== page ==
Academic journal article International Journal of Business and Society

Investigating the Influence of Job Rotation on Career Development among Production Workers in Japanese Companies

Academic journal article International Journal of Business and Society

Investigating the Influence of Job Rotation on Career Development among Production Workers in Japanese Companies

Article excerpt


The current study aims to investigate the influence of job rotation on career development. Toward this objectives, a survey was carried out amongst 209 production workers in Japanese manufacturing companies in Malaysia. Factor analysis resulted in four distinct dimensions of job rotation namely interest, business knowledge, technical knowledge and administrative knowledge, while career development resulted as unidimension. Multiple regression results indicated that all dimensions of job rotation except business knowledge influence career development. Implications of the findings, potential limitations of the study, and directions for future research are discussed.

Keywords: career development, job rotation, knowledge and skills, Japanese management style, production workers


The process of career development in an organisation relies on a variety of interventions due to the differences in employee career needs and varying in the career development resources available to them. The most widely used career development interventions include assessment centers, career coaching/counseling, cross-training, flexitime, job enlargement, job enrichment, job rotation, job sharing, sabbaticals and temporary assignments (Olorunsula, 2000; Thamhain, 1992). Numerous firms have used job rotation as a tool to motivate employees by providing task variety and enhancing employee socialization (Susan, 1996). In addition the value of job rotation has long been espoused in promoting employee learning, and career development (Campion, Cheraskin & Stevens, 1994). According to Raduan (2002) and Lai Wan (2001) job rotation is recognized as an important training method for production and general workers among Japanese electronics companies operating in Malaysia. This claim is further strengthen by Cosgel and Miceli (2000), where their study found the practice of job rotation contributed to the success of Japanese firm activities.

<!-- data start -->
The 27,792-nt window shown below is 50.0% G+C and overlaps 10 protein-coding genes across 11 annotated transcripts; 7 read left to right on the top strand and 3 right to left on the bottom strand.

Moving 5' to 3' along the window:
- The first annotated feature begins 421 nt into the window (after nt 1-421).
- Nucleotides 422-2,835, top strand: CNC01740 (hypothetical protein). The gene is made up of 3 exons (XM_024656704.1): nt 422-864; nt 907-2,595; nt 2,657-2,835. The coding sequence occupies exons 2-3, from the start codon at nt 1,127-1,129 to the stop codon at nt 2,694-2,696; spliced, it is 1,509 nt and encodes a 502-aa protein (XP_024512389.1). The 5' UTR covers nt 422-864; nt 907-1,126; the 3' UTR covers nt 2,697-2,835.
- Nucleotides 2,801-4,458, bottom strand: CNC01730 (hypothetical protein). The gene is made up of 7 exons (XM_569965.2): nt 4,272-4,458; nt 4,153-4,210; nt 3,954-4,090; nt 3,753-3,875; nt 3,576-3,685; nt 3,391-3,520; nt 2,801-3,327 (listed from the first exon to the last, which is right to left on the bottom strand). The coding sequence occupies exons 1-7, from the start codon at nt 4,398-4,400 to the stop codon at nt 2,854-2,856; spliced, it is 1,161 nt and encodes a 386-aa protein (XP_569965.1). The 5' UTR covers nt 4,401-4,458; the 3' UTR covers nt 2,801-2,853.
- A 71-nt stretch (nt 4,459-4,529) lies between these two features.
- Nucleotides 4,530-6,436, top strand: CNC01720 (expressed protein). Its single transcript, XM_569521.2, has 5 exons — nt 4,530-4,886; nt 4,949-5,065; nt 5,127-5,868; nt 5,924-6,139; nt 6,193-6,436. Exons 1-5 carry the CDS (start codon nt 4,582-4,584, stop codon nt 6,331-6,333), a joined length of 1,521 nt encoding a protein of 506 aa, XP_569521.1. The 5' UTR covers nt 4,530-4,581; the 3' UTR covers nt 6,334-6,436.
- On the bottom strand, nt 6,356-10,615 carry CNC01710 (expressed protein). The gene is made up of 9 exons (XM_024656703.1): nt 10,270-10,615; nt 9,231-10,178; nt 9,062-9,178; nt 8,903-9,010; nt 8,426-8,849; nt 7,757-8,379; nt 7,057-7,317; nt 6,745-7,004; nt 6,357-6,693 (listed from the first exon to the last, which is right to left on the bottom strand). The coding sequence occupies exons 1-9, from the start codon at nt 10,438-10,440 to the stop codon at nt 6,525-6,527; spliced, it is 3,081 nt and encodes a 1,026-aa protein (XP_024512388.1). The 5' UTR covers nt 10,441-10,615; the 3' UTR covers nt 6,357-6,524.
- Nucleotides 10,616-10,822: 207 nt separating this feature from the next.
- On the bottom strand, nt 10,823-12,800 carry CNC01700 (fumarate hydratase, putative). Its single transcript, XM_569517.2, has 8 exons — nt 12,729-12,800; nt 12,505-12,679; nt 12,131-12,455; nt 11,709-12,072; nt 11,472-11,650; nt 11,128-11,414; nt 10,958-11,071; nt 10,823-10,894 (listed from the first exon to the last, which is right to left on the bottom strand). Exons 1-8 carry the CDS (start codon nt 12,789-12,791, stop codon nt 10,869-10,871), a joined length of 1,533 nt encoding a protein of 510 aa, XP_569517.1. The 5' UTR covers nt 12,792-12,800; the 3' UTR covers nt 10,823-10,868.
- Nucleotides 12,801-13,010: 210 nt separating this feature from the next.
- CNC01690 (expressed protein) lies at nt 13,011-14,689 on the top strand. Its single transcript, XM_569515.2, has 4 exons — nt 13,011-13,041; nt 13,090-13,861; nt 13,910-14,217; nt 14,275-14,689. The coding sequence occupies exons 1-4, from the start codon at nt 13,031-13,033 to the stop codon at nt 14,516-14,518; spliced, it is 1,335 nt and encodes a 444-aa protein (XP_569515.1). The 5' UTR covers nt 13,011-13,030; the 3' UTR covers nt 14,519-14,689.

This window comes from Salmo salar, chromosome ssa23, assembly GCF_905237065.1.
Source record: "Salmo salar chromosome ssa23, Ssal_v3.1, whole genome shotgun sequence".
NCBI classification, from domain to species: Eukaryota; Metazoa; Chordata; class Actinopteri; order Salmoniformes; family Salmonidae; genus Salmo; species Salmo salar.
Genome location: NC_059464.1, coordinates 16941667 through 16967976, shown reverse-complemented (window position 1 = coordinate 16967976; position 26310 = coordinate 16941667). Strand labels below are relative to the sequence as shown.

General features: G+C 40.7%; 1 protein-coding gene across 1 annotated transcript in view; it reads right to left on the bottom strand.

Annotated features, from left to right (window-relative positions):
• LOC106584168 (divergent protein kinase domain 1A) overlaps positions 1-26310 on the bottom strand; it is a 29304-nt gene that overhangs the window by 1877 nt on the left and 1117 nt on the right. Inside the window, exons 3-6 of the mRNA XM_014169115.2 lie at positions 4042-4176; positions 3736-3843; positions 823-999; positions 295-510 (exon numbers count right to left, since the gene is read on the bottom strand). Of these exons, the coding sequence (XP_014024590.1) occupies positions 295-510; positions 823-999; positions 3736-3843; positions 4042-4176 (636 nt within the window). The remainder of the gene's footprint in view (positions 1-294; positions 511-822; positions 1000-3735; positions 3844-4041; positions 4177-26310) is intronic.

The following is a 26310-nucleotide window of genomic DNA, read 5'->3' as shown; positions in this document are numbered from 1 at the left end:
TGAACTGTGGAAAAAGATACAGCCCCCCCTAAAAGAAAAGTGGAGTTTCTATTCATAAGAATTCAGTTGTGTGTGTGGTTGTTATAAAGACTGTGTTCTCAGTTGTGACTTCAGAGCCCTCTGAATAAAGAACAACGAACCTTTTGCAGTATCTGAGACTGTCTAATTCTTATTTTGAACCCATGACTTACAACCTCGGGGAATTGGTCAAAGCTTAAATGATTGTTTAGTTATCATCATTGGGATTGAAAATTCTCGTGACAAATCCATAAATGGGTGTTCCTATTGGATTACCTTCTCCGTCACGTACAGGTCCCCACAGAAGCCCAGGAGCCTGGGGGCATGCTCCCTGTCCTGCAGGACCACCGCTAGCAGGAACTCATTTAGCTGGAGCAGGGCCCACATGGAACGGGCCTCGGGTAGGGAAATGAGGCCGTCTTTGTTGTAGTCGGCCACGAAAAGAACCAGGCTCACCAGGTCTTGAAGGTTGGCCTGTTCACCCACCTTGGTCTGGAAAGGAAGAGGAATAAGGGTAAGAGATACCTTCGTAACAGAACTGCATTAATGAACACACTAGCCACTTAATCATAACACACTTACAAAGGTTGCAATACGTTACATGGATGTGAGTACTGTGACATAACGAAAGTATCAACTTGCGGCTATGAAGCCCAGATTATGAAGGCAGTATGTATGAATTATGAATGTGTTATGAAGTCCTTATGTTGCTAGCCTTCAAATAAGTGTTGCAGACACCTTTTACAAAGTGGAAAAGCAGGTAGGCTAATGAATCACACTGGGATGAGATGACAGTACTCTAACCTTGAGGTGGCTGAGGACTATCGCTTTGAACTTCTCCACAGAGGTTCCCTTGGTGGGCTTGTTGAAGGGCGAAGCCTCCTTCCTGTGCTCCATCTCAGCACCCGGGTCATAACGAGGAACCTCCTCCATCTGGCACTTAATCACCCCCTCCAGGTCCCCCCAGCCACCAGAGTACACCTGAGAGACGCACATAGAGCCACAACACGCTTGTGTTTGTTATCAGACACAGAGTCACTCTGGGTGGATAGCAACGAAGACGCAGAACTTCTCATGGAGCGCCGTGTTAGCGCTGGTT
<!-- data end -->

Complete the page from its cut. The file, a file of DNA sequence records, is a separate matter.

However, limited research examined the influence of practice of job rotation on career development in Malaysia (Raduan, 2002; Lai Wan, 2001). For instance, Lai Wan (2001) studied to what extent job rotation is introduced and practiced in Malaysian auto manufacturing companies. Meanwhile, Raduan (2002) focused on the job rotation as one of the key elements of employee training and development systems. However these studies did not attempt to examine the influence of job rotation on career development specifically in the Japanese manufacturing companies. Hence a gap exist in the literature pertaining to job rotation in the Malaysian context, thus, this study fills the gap by incorporating the job rotation model by Campion et al. (1994) to provide a basis for examining the influence of job rotation on career development prospects among Japanese manufacturing company in Malaysia.


Job rotation refers to the systematic movement of employees from one job to another or any change in assignment, job content or department within the organisation (Olorunsula, 2000). It implies to a systematic change of employee by transferring employee between various area of responsibility on the premise to enhance employee experience in the job. From the view of human resource management, many researchers have described job rotation in broader perspective. For instance, Noe and Ford (1992) described job rotation as opportunities for employee to gain an overall appreciation of organisational goals, to generate a broader knowledge of different functional areas, to develop a network of organisational contacts and to enhance employee skills. This is based on the argument that employees can use the information and skills acquired at one task to improve their performance at other tasks (Lindback & Snower, 2000). Much of this 'inter-task learning' takes place through job rotation within and between teams of workers in production, management and marketing department in an organisation. …

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